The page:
McCain, Palin Campaign In Ohio

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Sen. John McCain in a statement said it was time for lawmakers to go back to the drawing board on the bailout. That followed a campaign appearance in Columbus, Ohio, in which he claimed credit for his work on the bailout deal, which saw failure later in the day.

MELISSA BLOCK, host:

This is All Things Considered from NPR News. I'm Melissa Block. Republican presidential hopeful John McCain said late today the nation's economy is facing an hour of crisis - that after the House voted against the financial bailout plan. Hours earlier, before the vote, McCain was claiming credit for helping to engineer a deal. NPR's Scott Horsley reports.

SCOTT HORSLEY: John McCain got news of the rescue plan's failure just after a campaign rally in Columbus, Ohio. He quickly spoke to Treasury Secretary Henry Paulson and Fed Chairman Ben Bernanke from his campaign plane, then flew on to Iowa, where he has another political event scheduled tomorrow. Walking into a hotel ballroom in West Des Moines, a somber-looking McCain said the failure of the rescue plan could have grave consequences for every family and small business in America. With his fellow lawmakers in mind, he said it's time to go back to the drawing board.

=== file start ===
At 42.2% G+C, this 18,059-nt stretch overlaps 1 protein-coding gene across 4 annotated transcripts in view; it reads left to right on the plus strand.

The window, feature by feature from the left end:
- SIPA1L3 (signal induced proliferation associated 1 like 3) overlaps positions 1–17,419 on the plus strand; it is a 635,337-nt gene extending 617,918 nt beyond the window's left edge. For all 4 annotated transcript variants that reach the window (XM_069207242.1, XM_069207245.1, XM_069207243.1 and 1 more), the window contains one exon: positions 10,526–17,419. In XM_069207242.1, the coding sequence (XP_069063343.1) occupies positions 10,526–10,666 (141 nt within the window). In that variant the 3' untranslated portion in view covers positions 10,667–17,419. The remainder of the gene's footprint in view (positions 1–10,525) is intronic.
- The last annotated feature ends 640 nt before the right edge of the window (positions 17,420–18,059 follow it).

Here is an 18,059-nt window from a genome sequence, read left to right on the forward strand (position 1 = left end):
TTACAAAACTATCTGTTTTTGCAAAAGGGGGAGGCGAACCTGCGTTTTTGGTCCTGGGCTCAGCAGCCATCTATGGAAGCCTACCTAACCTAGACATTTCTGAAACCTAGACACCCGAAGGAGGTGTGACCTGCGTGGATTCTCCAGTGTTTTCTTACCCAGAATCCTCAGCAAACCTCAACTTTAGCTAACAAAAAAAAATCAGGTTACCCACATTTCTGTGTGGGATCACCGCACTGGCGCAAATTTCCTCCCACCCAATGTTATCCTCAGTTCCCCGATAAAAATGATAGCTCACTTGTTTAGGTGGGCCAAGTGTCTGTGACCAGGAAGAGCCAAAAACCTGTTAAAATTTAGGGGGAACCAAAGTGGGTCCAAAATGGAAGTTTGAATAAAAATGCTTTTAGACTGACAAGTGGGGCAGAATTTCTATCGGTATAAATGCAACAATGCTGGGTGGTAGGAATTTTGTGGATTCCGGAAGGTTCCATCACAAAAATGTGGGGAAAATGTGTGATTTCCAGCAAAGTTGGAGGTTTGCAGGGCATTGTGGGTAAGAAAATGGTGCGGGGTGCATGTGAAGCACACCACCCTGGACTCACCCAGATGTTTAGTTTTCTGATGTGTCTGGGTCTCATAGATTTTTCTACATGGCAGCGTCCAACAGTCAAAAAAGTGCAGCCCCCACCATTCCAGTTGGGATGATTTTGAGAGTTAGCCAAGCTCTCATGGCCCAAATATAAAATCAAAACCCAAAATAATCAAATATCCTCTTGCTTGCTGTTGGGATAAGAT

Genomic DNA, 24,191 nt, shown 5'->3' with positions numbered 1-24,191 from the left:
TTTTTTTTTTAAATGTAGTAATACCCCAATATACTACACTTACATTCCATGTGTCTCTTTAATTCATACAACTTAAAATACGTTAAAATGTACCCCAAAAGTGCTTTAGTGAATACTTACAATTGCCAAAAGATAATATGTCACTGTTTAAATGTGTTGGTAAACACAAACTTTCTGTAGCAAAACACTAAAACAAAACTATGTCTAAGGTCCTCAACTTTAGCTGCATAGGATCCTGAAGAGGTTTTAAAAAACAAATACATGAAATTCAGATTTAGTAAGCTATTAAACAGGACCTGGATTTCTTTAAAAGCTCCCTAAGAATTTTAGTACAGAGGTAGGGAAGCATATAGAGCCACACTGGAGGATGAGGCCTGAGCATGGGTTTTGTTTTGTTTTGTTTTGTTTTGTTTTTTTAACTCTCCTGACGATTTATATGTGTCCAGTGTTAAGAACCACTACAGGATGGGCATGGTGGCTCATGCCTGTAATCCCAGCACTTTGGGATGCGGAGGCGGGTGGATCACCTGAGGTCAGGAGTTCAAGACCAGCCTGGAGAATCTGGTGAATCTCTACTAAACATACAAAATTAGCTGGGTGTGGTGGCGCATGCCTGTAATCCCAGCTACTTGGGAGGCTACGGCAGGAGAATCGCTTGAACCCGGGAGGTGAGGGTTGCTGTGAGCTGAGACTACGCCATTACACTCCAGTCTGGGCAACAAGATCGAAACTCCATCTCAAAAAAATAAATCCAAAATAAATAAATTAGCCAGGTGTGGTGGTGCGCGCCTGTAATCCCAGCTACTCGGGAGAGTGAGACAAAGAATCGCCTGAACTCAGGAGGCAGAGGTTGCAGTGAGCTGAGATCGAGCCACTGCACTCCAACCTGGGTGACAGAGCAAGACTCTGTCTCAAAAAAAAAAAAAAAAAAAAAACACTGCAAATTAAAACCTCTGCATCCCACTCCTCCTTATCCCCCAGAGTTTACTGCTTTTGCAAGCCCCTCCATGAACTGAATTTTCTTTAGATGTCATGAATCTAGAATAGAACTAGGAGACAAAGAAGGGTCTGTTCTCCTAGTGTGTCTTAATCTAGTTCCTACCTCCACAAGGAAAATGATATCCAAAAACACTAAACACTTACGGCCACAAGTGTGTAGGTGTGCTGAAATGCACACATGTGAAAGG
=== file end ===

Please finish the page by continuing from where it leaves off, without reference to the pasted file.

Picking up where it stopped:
Senator JOHN MCCAIN (Republican, Arizona Presidential Candidate): I call on Congress to get back, obviously immediately, to address this crisis. Our leaders are expected to leave partisanship at the door and come to the table to solve our problems. Senator Obama and his allies in Congress infused unnecessary partisanship into the process. Now is not the time to fix the blame; it's time to fix the problem.

HORSLEY: Some congressional Democrats say it was McCain who unnecessarily politicized the rescue talks with his dramatic return to Washington last week. Before the plan fell apart, McCain was boasting that he'd been in the arena working for a deal while accusing Barack Obama of watching from the sidelines. In truth, both men participated in the rescue talks over the weekend mostly by telephone, Obama from the campaign trail, McCain from his condo and campaign headquarters in Arlington. In the end, a majority of House Republicans voted against the rescue plan, but McCain's aides argue the vote would have been an even more lopsided no if it weren't for his efforts to bring GOP lawmakers to the table. McCain still says ending the credit crunch is important to everyone.

Senator MCCAIN: I would hope that all our leaders, all of them can put aside short-term political goals and do what's in the best interest of the American people.

HORSLEY: McCain had been planning to return to Washington tomorrow for a possible Senate vote on the rescue plan. His travel plans now are up in the air. Scott Horsley, NPR News, West Des Moines, Iowa.

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